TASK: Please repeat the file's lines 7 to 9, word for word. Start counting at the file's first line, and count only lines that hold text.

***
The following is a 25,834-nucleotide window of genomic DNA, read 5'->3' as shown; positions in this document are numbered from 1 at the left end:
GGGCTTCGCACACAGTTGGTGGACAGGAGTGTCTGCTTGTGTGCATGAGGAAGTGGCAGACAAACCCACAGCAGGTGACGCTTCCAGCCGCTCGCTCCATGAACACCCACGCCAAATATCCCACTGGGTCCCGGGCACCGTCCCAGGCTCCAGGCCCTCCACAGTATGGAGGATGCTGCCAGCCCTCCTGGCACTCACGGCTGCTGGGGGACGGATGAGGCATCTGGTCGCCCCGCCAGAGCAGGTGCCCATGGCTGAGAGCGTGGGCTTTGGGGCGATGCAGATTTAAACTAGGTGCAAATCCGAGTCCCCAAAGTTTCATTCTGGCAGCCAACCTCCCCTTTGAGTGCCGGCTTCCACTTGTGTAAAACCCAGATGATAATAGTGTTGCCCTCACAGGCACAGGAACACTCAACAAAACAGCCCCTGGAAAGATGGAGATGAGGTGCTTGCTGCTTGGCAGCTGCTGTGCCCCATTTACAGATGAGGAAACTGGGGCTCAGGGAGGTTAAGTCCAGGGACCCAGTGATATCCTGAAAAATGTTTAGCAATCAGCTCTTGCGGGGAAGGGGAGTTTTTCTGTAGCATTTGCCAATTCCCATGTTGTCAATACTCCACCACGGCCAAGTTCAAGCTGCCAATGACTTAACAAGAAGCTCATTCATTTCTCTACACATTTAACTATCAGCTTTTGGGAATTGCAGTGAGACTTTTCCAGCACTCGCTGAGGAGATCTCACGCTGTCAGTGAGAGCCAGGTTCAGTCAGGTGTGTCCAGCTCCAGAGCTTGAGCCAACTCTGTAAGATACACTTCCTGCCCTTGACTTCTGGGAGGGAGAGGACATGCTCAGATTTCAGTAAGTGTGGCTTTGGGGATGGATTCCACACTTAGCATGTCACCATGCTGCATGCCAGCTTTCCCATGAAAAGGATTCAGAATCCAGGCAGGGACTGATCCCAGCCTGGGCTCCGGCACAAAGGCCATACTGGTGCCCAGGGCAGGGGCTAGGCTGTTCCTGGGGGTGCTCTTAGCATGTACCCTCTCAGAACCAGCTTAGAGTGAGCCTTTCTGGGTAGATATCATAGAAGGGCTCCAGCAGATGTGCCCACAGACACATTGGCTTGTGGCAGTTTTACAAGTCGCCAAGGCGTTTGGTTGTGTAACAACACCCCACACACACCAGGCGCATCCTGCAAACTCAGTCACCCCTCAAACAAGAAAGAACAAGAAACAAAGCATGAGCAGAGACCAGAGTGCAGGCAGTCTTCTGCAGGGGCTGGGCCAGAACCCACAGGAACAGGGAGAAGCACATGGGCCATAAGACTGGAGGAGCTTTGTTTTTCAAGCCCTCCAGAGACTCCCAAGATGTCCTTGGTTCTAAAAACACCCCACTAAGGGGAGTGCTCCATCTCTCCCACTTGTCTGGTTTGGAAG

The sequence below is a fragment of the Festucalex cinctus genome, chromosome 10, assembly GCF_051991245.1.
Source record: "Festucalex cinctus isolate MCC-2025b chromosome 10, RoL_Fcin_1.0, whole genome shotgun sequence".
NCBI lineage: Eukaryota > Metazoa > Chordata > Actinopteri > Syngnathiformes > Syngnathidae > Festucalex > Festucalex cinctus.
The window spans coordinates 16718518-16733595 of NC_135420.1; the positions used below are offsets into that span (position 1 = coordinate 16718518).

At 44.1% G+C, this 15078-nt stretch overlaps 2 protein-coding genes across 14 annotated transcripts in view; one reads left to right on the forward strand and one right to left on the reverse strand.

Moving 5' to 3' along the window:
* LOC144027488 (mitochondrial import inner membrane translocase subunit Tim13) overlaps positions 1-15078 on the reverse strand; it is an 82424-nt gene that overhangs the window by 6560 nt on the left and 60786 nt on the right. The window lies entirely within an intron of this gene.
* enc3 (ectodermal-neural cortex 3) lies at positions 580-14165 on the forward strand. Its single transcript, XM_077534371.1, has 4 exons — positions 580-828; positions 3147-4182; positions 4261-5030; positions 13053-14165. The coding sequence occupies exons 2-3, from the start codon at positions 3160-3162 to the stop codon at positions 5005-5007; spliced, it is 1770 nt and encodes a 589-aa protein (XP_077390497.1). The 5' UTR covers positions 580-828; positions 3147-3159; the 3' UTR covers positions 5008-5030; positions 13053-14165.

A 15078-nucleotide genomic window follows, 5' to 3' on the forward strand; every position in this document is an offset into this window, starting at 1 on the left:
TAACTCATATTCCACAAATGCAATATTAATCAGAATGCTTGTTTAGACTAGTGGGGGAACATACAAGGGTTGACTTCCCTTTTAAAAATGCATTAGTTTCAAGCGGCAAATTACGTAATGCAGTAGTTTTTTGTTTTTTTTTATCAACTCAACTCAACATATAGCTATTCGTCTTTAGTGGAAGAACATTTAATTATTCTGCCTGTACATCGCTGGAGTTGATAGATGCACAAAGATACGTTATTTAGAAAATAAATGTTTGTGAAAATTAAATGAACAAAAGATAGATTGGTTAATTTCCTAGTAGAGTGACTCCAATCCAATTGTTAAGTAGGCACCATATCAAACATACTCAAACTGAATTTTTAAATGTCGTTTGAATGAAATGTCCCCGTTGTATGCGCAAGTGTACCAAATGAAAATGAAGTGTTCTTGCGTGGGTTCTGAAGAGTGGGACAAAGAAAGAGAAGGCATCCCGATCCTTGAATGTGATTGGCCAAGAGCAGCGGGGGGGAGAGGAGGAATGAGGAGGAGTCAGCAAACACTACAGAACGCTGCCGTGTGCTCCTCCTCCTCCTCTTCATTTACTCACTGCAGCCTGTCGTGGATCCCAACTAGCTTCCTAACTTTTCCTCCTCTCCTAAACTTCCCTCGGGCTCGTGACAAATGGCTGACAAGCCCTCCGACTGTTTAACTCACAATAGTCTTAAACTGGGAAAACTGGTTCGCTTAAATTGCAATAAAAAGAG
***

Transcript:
At 44.1% G+C, this 15078-nt stretch overlaps 2 protein-coding genes across 14 annotated transcripts in view; one reads left to right on the forward strand and one right to left on the reverse strand.

Moving 5' to 3' along the window:
* LOC144027488 (mitochondrial import inner membrane translocase subunit Tim13) overlaps positions 1-15078 on the reverse strand; it is an 82424-nt gene that overhangs the window by 6560 nt on the left and 60786 nt on the right. The window lies entirely within an intron of this gene.